The cover must have shocked more than one reader. The Saturday Evening Post had become known for its cover art, by Norman Rockwell and others, which showed an idealized America. But on September 12, 1964, the cover showed the face of Malcolm X — the radical leader who promoted black power and armed resistance to the status quo.
He had emerged as an important public figure during that year’s wave of angry politics. Just that summer, race riots had erupted in New York, Philadelphia, Chicago, and Jersey City. And as a spokesman for black discontent Malcolm X was, according to the September issue’s accompanying editorial, partially to blame: “The militant hatred he [Malcolm X] preaches was behind some of the violence of the summer riots.”
The editorial expressed no high regard for Malcolm X or the Nation of Islam, which had shaped his militant philosophy. Malcolm X might justify his message of violent resistance because he grew up in a violent world, the editors wrote, but it was the same cruel, unjust world that produced non-violent civil rights leader Dr. Martin Luther King Jr.
“America may consider itself lucky,” the editorial continued, “that in a large poll which The New York Times took in Harlem — by coincidence, just before the riots — King had more than 12 times as many followers as Malcolm X. We say lucky, because this fact shows more patience, forbearance, and trust among Negroes than their past treatment has justified.”
But how long could patience endure before more Americans adopted Malcolm X’s attitude? “The persecuted, neglected, mistreated minority … are equally taxed in all respects, [but] still do not get equal representation, politically or otherwise,” the editorial added. “Taxation without representation is still tyranny, and until all Americans join in providing every citizen with the rights of citizenship, we shall be lucky if Malcolm X is not succeeded by even weirder and more virulent extremists.”
The editorial accompanied a shortened version of Malcolm X’s then unpublished autobiography. The excerpt, provocatively titled “I’m Talking to You, White Man,” gave an account of losing a father to violence and a mother to insanity, drifting into crime and drugs, finding faith in prison through the Nation of Islam and its leader Elijah Muhammad, and taking his spiritual journey even farther.
Readers might have been angered to read Malcolm X’s belief that a mad scientist created the white race. And they might have been irritated to read his response to President Kennedy’s assassination, which started his separation from his mentor Muhammad. Malcolm X had called the president’s murder a case of “the chickens coming home to roost.”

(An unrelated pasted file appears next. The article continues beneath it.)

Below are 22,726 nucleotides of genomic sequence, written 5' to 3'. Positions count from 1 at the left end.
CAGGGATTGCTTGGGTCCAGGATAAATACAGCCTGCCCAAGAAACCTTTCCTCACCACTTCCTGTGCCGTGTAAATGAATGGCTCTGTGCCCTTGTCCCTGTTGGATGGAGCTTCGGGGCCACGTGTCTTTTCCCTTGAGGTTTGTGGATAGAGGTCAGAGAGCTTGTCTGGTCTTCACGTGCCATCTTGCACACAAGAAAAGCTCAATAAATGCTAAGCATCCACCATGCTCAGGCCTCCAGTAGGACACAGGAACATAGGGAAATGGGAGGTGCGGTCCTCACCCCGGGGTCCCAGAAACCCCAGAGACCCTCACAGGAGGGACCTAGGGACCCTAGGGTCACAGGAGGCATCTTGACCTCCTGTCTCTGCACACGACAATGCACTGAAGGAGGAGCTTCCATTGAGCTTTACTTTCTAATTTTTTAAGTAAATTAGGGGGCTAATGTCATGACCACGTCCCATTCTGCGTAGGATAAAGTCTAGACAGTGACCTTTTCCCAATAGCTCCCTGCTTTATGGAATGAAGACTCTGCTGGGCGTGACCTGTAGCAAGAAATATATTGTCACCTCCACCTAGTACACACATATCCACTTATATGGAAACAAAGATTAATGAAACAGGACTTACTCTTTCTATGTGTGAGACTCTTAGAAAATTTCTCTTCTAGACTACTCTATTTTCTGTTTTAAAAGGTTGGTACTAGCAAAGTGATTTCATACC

“I said that the hate in white men had not stopped with the killing of defenseless black people, but that, allowed to spread unchecked, it had struck this country’s Chief of State.”
His comment made headlines, of course. Nation of Islam director Muhammad thought the comment was harsh and likely to make life “hard on Muslims in general.” Malcolm agreed to refrain from making any comments for 90 days. But the incident caused a rift in the Nation of Islam community. Soon Malcolm X announced he would open his own mosque in New York City.
However, the excerpt also included another memorable comment, in its conclusion. After returning from a pilgrimage to Mecca, Malcolm X was asked what had most impressed him. He replied, “The brotherhood: The people of all races, colors, from all over the world coming together as one! It has proved to me the power of the One God.”
As a result of what he had seen in the Holy Land, he wrote, “I have turned my direction away from anything that’s racist.” But, in consequence of renouncing racism, “some of the followers of Elijah Muhammad would still consider it a first-rank honor to kill me.”
He had long anticipated a violent death for himself. Earlier in his memoirs, he wrote, “It has always stayed on my mind that I would die by violence. I have done all that I can to be prepared.” And on February 21, 1965, that death came for him. While giving a speech in New York, Malcolm X was gunned down by three members of the Nation of Islam.
At the time of his death, Doubleday & Co. had been preparing to publish the full-length version of his autobiography. His murder caused them to panic. Not knowing whether employees would be at risk after publishing the autobiography, the company pulled the book from production. Grove Press released it later that year. The book has remained in print for 50 years, with millions of copies sold.
Publishing the memoirs of Malcolm X was a bold move for the Post. It marked how far the Post had departed from its 1950s attitude and contents. But the editors believed the magazine should reflect American society. While they didn’t endorse his solution to the problem, they honored his perception and portrayal of it.
Had he lived, Malcolm X would have turned 90 this coming May — a not impossibly old age. We can only guess how he would have developed as a leader. Had he survived the shooting, though, a long life might have been unlikely for him. Even a leader as conciliatory as Dr. Martin Luther King Jr. didn’t survive those turbulent years. Neither man lived to see his 40th birthday.
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